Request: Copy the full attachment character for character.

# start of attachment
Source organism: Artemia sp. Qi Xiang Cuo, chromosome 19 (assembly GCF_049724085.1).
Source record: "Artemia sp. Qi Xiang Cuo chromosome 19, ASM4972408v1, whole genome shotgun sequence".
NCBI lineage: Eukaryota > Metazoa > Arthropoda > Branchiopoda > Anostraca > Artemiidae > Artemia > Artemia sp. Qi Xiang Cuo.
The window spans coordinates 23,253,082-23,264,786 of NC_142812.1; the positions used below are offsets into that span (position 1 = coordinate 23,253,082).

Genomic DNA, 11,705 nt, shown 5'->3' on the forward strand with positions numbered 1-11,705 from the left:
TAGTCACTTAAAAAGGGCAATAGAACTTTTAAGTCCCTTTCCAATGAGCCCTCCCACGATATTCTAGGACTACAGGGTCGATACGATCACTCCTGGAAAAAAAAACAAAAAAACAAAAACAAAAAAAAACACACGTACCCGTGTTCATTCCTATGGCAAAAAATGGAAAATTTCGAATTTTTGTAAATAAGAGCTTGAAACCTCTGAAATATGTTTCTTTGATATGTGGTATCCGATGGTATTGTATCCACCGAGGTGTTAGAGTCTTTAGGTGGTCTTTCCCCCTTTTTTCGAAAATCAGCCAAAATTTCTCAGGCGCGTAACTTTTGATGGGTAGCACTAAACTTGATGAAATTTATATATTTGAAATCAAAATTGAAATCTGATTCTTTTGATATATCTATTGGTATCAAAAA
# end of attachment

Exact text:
Source organism: Artemia sp. Qi Xiang Cuo, chromosome 19 (assembly GCF_049724085.1).
Source record: "Artemia sp. Qi Xiang Cuo chromosome 19, ASM4972408v1, whole genome shotgun sequence".
NCBI lineage: Eukaryota > Metazoa > Arthropoda > Branchiopoda > Anostraca > Artemiidae > Artemia > Artemia sp. Qi Xiang Cuo.
The window spans coordinates 23,253,082-23,264,786 of NC_142812.1; the positions used below are offsets into that span (position 1 = coordinate 23,253,082).

Genomic DNA, 11,705 nt, shown 5'->3' on the forward strand with positions numbered 1-11,705 from the left:
TAGTCACTTAAAAAGGGCAATAGAACTTTTAAGTCCCTTTCCAATGAGCCCTCCCACGATATTCTAGGACTACAGGGTCGATACGATCACTCCTGGAAAAAAAAACAAAAAAACAAAAACAAAAAAAAACACACGTACCCGTGTTCATTCCTATGGCAAAAAATGGAAAATTTCGAATTTTTGTAAATAAGAGCTTGAAACCTCTGAAATATGTTTCTTTGATATGTGGTATCCGATGGTATTGTATCCACCGAGGTGTTAGAGTCTTTAGGTGGTCTTTCCCCCTTTTTTCGAAAATCAGCCAAAATTTCTCAGGCGCGTAACTTTTGATGGGTAGCACTAAACTTGATGAAATTTATATATTTGAAATCAAAATTGAAATCTGATTCTTTTGATATATCTATTGGTATCAAAAA